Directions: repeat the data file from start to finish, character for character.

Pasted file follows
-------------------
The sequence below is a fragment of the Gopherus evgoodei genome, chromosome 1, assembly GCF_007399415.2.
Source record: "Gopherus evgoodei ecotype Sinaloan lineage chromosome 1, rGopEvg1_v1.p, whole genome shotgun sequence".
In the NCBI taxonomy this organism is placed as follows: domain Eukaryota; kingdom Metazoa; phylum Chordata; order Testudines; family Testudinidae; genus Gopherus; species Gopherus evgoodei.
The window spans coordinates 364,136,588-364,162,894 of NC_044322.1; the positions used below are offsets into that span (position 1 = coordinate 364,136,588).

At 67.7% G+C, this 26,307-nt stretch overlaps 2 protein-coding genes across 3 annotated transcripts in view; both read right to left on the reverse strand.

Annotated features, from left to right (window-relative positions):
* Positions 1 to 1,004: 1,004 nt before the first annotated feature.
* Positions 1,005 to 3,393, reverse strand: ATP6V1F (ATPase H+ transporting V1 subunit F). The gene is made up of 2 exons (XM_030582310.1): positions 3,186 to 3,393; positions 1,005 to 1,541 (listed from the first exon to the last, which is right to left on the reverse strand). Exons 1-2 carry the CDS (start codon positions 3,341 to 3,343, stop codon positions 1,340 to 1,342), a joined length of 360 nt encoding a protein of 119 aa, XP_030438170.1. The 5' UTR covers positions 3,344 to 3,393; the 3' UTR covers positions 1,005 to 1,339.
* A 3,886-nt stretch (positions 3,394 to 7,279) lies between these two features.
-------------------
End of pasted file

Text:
The sequence below is a fragment of the Gopherus evgoodei genome, chromosome 1, assembly GCF_007399415.2.
Source record: "Gopherus evgoodei ecotype Sinaloan lineage chromosome 1, rGopEvg1_v1.p, whole genome shotgun sequence".
In the NCBI taxonomy this organism is placed as follows: domain Eukaryota; kingdom Metazoa; phylum Chordata; order Testudines; family Testudinidae; genus Gopherus; species Gopherus evgoodei.
The window spans coordinates 364,136,588-364,162,894 of NC_044322.1; the positions used below are offsets into that span (position 1 = coordinate 364,136,588).

At 67.7% G+C, this 26,307-nt stretch overlaps 2 protein-coding genes across 3 annotated transcripts in view; both read right to left on the reverse strand.

Annotated features, from left to right (window-relative positions):
* Positions 1 to 1,004: 1,004 nt before the first annotated feature.
* Positions 1,005 to 3,393, reverse strand: ATP6V1F (ATPase H+ transporting V1 subunit F). The gene is made up of 2 exons (XM_030582310.1): positions 3,186 to 3,393; positions 1,005 to 1,541 (listed from the first exon to the last, which is right to left on the reverse strand). Exons 1-2 carry the CDS (start codon positions 3,341 to 3,343, stop codon positions 1,340 to 1,342), a joined length of 360 nt encoding a protein of 119 aa, XP_030438170.1. The 5' UTR covers positions 3,344 to 3,393; the 3' UTR covers positions 1,005 to 1,339.
* A 3,886-nt stretch (positions 3,394 to 7,279) lies between these two features.